Heidi MacDonald covers the impossibility that is hotel booking for the San Diego Comic Con International. Congratulations for being one of the few to score your room of choice, Heidi! Although that doesn’t really make sense, does it, if they’re all sold out (here today, gone two hours later!). Erm, how about, congratulations on being one of the many who got lucky!
The Mix : What are people talking about today?
The Hollywood Reporter reveals that Jeff Bridges has joined the cast of the upcoming Iron Man movie, playing "a confidant and close business associate of Stark, a longtime employee at defense contractor Stark Industries who plays a major role in shaping Stark’s life." Sounds a bit like Happy Hogan to me. Or so one could hope.
Pia Guerra reports on her blog, "While doing a little Wiki surfing this evening not only do I learn that one of my favourite graphic novels, Bryan Talbot’s Adventures of Luther Arkwright, has been adapted into a full cast audio production available on CD but that it also stars [current Dr. Who star] David Tennant!" The triple CD is a couple years old but still available from Big Finish. The price is a bit dearer for those out of the UK, and with the exchange rate American fans might think about waiting even a little longer to purchase this gem.
In addition, Mike Netzer passes along the announcement from the Lewis Carroll Society of North America that Talbot will be speaking at their spring 2007 meeting, on April 14 at Columbia University, about his new graphic novel Alice in Sunderland. A Saturday in April in NYC? You can bet ComicMix will be there!
Jessa at Bookslut notes that the Poetry Foundation "has invited some of today’s most vital graphic novelists to interpret a poem of their choice from the more than 4,500 poems in our archive, reaching from Beowulf to the present." The link also takes you to the first entry, the first two stanzas of Diane Wakoski‘s 1966 poem "Belly Dancer" as interpreted by David Heatley, best known for his meticulous renderings of his dreams.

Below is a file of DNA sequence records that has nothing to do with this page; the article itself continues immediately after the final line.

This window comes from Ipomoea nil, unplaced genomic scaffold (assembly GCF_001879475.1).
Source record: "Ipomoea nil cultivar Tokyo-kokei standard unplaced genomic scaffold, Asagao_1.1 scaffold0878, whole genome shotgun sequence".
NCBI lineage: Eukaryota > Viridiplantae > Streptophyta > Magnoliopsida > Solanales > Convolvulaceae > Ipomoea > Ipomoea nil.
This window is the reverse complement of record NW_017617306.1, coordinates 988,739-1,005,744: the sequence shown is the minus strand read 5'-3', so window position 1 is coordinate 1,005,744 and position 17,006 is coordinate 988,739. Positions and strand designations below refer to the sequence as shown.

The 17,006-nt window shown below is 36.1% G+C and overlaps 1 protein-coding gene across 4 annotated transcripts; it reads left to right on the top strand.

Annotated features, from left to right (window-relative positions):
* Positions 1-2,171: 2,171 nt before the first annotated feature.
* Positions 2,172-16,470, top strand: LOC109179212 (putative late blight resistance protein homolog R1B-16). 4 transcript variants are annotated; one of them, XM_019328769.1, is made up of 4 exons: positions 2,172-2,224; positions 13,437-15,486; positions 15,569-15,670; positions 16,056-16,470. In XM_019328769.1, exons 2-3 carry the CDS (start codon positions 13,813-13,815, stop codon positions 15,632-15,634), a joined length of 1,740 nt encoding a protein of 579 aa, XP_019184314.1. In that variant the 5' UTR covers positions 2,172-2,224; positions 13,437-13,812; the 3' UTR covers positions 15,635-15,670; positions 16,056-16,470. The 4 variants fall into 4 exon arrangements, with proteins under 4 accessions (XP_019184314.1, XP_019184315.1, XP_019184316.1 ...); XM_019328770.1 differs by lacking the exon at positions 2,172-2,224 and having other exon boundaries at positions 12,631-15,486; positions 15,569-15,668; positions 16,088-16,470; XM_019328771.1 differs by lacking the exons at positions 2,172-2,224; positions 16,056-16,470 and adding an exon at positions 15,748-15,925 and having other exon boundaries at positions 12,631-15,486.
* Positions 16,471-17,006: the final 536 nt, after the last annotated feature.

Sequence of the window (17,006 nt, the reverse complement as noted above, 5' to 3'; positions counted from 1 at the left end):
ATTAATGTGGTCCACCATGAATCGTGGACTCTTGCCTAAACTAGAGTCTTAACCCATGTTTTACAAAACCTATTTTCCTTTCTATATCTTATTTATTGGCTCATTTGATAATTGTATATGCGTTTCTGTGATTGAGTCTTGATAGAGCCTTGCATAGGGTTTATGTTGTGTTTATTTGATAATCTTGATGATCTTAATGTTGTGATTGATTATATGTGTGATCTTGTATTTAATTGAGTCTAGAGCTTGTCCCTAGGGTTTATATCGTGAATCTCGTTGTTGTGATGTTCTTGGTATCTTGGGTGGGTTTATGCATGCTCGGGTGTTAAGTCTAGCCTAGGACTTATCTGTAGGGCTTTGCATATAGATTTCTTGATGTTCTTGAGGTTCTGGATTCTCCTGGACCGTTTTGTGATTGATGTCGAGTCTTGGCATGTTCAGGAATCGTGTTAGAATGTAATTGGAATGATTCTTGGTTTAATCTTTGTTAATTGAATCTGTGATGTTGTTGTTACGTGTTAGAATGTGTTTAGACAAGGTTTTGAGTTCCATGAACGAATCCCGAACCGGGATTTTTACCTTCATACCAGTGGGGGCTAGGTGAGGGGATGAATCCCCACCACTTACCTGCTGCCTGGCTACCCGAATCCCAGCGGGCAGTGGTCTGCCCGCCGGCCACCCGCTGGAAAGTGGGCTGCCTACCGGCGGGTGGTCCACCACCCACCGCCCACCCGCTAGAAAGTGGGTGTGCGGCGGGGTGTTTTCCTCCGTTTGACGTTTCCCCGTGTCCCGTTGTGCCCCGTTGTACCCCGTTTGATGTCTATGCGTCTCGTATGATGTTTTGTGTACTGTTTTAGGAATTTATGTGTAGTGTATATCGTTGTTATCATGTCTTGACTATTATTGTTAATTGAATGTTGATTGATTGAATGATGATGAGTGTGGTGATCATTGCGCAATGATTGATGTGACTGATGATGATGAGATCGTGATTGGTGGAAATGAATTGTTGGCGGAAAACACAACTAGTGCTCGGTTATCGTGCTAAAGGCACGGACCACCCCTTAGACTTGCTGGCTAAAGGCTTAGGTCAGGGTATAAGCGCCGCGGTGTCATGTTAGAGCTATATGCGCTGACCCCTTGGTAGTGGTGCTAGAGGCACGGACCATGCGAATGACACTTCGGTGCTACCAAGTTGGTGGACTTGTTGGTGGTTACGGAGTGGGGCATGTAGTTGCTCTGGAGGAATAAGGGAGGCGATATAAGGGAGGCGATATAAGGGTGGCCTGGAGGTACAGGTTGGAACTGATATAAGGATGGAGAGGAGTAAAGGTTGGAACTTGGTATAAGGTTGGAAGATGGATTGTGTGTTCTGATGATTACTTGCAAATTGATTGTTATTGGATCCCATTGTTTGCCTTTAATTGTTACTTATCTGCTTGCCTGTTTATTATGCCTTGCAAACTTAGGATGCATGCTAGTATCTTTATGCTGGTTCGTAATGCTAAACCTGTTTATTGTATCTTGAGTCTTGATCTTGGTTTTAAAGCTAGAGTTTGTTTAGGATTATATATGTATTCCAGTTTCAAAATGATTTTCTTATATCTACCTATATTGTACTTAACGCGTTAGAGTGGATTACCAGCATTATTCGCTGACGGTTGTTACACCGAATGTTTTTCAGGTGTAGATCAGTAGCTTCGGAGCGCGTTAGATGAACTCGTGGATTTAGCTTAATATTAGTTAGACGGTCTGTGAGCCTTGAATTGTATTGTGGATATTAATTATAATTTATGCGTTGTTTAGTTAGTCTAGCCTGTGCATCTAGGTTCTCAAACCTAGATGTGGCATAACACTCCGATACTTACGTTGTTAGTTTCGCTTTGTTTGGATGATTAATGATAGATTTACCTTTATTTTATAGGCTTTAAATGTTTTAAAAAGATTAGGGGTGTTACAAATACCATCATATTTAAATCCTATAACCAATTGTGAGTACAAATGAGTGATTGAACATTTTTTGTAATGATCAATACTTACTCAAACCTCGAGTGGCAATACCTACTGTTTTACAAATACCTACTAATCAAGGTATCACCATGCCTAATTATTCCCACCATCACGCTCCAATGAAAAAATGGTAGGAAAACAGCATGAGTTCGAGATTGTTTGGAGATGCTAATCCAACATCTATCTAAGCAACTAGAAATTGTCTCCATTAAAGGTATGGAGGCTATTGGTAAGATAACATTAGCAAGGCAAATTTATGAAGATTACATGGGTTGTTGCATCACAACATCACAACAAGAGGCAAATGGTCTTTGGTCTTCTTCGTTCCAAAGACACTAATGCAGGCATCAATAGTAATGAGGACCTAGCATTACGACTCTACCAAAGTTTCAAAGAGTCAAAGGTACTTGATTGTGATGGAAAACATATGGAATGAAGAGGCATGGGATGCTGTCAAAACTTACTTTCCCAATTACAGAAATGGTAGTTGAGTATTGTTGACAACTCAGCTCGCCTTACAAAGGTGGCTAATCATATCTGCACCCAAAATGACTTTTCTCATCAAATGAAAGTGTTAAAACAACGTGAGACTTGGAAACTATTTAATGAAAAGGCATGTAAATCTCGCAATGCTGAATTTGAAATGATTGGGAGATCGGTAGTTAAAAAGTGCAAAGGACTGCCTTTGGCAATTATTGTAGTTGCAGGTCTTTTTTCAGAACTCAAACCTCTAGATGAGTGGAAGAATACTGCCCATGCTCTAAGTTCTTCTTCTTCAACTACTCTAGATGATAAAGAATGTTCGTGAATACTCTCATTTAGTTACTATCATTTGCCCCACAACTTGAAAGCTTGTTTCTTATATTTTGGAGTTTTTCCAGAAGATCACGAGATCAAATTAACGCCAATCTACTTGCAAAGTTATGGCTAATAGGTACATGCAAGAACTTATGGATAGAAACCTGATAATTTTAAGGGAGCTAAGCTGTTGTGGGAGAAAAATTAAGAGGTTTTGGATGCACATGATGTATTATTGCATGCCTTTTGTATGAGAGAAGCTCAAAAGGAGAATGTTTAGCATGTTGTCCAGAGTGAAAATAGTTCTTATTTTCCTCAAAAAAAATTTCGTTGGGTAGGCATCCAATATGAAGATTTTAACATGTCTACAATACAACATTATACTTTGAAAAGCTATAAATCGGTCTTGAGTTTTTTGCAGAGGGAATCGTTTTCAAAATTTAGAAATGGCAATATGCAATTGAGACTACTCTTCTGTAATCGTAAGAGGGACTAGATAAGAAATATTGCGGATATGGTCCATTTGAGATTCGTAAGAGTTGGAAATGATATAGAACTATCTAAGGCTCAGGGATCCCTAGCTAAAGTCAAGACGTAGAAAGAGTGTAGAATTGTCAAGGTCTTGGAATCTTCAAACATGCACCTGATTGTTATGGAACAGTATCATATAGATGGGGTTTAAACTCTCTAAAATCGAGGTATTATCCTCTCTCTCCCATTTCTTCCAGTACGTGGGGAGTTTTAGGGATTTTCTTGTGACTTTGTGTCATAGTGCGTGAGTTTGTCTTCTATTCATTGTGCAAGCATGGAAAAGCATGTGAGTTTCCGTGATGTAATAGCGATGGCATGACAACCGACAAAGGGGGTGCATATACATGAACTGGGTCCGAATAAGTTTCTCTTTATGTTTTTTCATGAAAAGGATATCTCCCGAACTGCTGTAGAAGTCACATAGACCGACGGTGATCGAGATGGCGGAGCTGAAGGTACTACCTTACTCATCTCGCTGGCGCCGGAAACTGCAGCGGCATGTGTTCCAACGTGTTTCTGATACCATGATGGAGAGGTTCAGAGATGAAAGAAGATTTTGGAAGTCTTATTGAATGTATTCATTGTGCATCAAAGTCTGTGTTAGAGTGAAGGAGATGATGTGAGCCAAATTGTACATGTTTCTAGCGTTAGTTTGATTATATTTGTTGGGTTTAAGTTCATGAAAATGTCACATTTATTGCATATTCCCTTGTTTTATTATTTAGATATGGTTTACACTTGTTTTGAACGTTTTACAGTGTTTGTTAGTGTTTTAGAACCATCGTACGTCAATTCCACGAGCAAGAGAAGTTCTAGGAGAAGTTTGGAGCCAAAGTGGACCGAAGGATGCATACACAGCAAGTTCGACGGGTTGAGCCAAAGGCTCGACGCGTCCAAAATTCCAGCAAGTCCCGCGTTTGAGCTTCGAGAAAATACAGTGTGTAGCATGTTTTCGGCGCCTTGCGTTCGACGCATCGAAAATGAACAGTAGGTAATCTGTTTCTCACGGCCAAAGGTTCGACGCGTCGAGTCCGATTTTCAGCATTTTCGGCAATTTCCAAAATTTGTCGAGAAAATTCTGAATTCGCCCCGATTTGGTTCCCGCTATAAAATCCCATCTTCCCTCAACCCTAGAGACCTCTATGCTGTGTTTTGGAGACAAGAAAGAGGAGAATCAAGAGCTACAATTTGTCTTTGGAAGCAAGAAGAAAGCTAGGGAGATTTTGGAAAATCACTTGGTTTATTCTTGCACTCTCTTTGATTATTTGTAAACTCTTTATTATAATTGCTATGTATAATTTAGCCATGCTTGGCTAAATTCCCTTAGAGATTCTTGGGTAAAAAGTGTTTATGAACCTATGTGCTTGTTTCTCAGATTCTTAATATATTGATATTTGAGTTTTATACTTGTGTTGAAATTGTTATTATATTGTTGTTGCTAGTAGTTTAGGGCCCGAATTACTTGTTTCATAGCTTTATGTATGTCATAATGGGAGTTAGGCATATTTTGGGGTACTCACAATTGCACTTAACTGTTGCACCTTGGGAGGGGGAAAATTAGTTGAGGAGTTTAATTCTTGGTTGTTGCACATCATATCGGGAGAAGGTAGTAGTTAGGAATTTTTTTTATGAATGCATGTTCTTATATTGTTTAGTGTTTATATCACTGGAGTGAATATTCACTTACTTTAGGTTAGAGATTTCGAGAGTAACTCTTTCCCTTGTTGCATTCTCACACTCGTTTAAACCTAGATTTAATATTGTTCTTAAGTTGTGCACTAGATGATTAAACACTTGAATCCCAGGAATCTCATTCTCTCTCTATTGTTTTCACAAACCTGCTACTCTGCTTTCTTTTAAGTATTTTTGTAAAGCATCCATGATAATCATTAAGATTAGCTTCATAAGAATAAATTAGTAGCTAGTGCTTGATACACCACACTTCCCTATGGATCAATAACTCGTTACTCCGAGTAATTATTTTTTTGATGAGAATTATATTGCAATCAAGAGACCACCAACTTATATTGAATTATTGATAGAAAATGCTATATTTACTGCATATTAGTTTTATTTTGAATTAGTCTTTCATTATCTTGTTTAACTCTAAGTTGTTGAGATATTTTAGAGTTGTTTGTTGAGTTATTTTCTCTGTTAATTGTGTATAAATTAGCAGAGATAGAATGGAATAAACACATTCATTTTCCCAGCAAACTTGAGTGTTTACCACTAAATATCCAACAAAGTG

The TV series Heroes is bound and determined to rope in not only the mainstream audience garnered by its intricate serial plotline(s), but the comics cognoscenti and related fan hobbyists whence its genre fiction originates. First Christopher Eccleston ("Dr. Who"), then George Takei ("Star Trek"), and now Stan Lee ("The Man") will make a cameo on the show, in a scene with character Hiro Nakamura (Masi Oka, easily the best reason to watch the show for those of us who don’t particularly care for it).
In last Monday’s New York Times, ComicMix contributor Dave Marsh sounds off on the democracy craze. Not the one in the Middle East, but the one sweeping the media, on shows like AMERICAN IDOL and DANCING WITH THE STARS. "What it really represents is an ever more cleverly manipulated pop culture," said Dave Marsh, a longtime rock critic and host of a Sirius satellite radio show. "Empowerment becomes a commodity."
In criticizing the contests, Mr. Marsh said the mass market spots talent well enough: "The mob chose Elvis Presley, the mob chose James Brown, the mob chose the Beatles." With executives filtering the process, he said, the result is "disposable" performers "who are selected because they stay away from anything that’s personal or controversial." Instead, we get the music Paula Abdul thinks we want.
It’s making the rounds – I first saw it on Budgie’s blog – but it’s "Weird" Al Yankovic so it’s bound to. With all due respect to fellow Long Islander (after all, Spidey’s home base of Queens is just western Long Island) Billy Joel…
Not a bad way to watch movie snippets.
The Tenth Carnival of Feminist Science Fiction and Fantasy has been posted at Reb’s blog Adventures in Lame. Lots of great comics-related links regarding bloggers’ thoughts on Batgirl, Supergirl, female characters in Spider-Man, and Mary Sue fiction. Comprehensive — and worth reading!
The latest edition of actor/writer/blogger Wil Wheaton’s Geek in Review column at Suicide Girls (caution, some portions of the website are Not Safe For Work, a.k.a. exploitive of women’s bodies) talks about all the graphic novels he’s been catching up on reading now that he doesn’t buy comics as often as he used to.
To nobody’s surprise, DC will be out in force at the upcoming New York Comic Con. Under the direction of DC President & Publisher Paul Levitz, nearly every member of the New York DC Universe and Vertigo editorial groups will be at the show, along with personnel from WildStorm, Editorial Administration, Creative Services, Sales & Marketing and other departments. DC also will sponsor several panels at the convention. A partial list of DC freelancers (writers and pencillers) attending the convention follows after the fold, as does their panel schedule.